A leftist who’s made a name for himself on social media found out Monday that maybe mocking the deaths of murdered children isn’t such a popular idea.
And using tragedy to score cheap political points while jeering at the religious faith of millions isn’t such a great way to influence people.
But doing both — then having the gall to pretend to be the real victim — is the worst of all.
In a Twitter post published early Monday afternoon, before the blood had time to dry at The Covenant School in Nashville, Tennessee, liberal commentator and YouTube podcast host David Pakman published a Twitter post he probably thought was brilliant at the time.
“Very surprising that there would be a mass shooting at a Christian school, given that lack of prayer is often blamed for these horrible events,” he wrote in a now-deleted tweet that was posted in a screen-shot form by conservative journalist Ian Miles Cheong. “Is it possible they weren’t praying enough, or correctly, despite being a Christian school?”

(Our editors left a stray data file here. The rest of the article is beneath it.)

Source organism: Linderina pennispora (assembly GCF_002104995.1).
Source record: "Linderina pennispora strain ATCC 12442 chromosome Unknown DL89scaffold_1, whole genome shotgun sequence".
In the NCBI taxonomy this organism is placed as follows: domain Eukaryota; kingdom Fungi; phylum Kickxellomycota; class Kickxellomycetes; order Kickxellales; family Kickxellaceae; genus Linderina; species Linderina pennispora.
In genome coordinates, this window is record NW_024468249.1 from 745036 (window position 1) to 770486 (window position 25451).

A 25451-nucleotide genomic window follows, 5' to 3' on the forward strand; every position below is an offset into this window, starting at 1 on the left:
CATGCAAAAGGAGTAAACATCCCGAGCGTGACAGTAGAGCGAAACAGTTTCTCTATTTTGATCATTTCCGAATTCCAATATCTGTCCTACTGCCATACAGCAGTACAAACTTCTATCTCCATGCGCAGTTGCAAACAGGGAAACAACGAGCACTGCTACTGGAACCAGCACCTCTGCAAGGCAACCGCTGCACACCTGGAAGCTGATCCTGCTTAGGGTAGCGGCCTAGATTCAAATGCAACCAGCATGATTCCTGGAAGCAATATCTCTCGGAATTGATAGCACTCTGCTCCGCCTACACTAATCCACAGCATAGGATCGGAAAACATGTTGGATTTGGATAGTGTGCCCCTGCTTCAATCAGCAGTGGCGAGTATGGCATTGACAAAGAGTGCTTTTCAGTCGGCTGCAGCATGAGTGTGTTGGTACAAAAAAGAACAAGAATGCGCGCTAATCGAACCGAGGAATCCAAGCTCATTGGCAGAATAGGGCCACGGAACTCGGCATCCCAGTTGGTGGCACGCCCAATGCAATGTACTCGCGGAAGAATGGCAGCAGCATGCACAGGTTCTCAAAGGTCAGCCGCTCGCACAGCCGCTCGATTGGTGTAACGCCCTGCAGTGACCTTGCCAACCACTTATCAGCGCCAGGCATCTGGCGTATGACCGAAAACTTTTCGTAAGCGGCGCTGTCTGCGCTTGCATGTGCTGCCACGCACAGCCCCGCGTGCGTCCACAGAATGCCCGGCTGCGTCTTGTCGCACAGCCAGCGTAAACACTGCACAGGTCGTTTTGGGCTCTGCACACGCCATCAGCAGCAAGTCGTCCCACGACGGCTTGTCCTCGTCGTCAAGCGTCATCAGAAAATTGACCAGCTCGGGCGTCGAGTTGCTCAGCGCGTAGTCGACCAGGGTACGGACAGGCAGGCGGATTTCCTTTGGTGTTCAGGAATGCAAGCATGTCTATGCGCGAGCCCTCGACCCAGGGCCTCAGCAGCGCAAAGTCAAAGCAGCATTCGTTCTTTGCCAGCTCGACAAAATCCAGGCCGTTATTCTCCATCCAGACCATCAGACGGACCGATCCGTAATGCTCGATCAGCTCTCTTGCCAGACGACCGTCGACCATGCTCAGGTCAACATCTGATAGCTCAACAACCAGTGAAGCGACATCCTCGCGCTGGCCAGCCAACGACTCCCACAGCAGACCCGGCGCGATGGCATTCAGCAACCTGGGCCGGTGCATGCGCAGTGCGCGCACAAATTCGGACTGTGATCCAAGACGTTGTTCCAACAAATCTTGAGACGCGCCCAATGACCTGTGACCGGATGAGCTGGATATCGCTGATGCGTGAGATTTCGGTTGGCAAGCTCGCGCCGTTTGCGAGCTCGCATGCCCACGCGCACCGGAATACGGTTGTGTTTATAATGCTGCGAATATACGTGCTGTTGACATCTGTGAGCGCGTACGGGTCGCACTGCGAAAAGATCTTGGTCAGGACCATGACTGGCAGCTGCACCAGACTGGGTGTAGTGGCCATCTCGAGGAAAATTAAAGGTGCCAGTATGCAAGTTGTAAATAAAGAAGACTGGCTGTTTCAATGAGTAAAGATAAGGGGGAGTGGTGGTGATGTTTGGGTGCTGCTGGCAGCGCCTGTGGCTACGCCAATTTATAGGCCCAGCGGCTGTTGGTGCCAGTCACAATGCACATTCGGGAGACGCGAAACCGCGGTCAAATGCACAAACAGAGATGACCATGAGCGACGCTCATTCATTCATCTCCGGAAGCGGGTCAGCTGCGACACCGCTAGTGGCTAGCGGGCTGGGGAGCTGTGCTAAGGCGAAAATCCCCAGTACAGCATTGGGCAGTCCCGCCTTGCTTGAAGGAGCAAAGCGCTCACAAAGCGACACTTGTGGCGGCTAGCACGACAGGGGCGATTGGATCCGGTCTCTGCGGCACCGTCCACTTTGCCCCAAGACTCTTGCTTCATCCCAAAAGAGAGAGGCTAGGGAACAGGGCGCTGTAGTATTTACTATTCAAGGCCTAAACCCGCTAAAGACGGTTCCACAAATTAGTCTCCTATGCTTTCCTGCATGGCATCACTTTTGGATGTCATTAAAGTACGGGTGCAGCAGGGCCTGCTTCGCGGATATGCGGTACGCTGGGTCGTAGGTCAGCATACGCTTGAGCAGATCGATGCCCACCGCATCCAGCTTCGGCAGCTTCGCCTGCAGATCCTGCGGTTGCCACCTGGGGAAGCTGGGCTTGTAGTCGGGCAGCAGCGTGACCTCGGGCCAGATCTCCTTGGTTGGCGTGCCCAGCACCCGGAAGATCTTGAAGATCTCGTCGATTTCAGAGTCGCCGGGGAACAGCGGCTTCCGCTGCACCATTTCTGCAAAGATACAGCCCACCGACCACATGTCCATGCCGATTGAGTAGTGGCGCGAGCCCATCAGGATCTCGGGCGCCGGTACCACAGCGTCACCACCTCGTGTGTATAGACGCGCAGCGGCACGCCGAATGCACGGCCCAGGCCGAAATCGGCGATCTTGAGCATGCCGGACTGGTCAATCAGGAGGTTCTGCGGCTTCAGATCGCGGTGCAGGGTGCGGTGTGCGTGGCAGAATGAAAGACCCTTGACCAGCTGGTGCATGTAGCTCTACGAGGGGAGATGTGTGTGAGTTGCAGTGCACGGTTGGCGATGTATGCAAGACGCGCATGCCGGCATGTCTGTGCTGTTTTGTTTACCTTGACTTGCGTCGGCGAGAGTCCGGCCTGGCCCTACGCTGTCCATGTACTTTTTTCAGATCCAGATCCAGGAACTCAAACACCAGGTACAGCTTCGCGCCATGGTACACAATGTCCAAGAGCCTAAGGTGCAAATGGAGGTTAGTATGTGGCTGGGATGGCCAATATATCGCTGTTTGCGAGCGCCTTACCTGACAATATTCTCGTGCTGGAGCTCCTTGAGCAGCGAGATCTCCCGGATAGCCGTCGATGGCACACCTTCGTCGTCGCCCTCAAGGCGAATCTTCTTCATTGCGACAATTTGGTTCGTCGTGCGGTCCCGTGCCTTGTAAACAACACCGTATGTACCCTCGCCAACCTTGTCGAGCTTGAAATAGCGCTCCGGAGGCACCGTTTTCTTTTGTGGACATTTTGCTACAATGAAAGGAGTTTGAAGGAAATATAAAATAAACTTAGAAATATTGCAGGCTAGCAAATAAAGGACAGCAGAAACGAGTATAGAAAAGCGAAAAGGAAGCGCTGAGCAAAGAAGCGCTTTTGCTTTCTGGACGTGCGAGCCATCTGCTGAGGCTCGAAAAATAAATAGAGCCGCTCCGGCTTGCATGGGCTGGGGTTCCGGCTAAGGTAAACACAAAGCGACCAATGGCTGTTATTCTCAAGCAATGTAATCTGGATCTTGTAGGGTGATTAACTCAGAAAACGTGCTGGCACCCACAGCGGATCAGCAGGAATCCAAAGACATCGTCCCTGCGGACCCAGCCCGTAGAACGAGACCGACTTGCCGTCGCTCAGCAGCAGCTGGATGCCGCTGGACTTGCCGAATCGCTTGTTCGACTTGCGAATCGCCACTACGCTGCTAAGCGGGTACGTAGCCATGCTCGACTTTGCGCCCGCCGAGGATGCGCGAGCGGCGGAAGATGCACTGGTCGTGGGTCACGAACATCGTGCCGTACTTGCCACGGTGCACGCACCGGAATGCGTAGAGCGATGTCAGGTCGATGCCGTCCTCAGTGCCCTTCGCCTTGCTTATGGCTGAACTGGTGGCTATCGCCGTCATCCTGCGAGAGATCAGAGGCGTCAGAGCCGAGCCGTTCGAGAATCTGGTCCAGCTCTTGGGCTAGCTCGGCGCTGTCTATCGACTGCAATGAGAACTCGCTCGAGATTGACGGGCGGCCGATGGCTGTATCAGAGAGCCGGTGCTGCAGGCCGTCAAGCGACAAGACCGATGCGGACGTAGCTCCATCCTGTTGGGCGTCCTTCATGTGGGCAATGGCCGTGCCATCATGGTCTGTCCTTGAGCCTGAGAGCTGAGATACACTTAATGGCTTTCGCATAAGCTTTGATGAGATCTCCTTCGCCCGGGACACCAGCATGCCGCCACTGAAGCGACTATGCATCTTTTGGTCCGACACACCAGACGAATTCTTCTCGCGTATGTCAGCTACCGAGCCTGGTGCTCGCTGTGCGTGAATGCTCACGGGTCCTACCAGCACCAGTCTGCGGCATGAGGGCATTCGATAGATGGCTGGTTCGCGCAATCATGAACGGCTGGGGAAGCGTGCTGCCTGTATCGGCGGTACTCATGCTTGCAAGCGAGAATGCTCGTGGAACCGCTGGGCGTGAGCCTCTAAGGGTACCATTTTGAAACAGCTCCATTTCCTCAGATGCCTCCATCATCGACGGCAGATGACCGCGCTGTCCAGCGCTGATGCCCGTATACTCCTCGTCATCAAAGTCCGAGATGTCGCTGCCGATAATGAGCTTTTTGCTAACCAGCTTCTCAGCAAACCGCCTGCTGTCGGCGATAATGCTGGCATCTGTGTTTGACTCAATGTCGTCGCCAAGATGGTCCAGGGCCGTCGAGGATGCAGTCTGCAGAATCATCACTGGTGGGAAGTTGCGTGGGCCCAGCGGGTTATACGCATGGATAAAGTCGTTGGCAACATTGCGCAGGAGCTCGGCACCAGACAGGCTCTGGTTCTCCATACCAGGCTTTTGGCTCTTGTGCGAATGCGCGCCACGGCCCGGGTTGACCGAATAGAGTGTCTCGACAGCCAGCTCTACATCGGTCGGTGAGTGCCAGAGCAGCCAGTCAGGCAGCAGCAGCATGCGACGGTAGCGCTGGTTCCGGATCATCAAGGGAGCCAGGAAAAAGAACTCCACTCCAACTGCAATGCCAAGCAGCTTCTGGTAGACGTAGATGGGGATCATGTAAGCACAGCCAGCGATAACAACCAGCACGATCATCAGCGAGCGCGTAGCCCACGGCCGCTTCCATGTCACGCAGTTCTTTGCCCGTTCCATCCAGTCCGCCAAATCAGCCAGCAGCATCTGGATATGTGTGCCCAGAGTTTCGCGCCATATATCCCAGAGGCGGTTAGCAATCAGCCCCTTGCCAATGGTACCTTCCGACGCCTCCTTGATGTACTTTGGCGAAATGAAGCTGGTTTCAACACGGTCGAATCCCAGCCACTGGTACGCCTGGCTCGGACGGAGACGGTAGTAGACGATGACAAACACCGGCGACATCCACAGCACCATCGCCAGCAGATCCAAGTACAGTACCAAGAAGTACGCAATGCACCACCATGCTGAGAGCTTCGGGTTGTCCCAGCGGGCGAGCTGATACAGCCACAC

That might have seemed insightful at the moment. Or maybe it just sounded like the kind of thing that would be a big hit at a party filled with the kind of people who are positive religion is the “opiate of the masses” — yet worship the guy who came up with that phrase.
When he was initially called out on it, Pakman stuck to his guns (a metaphor he probably doesn’t appreciate).
Is it more or less appropriate than Republicans offering prayers and nothing else every time there is a shooting?
— David Pakman (@dpakman) March 27, 2023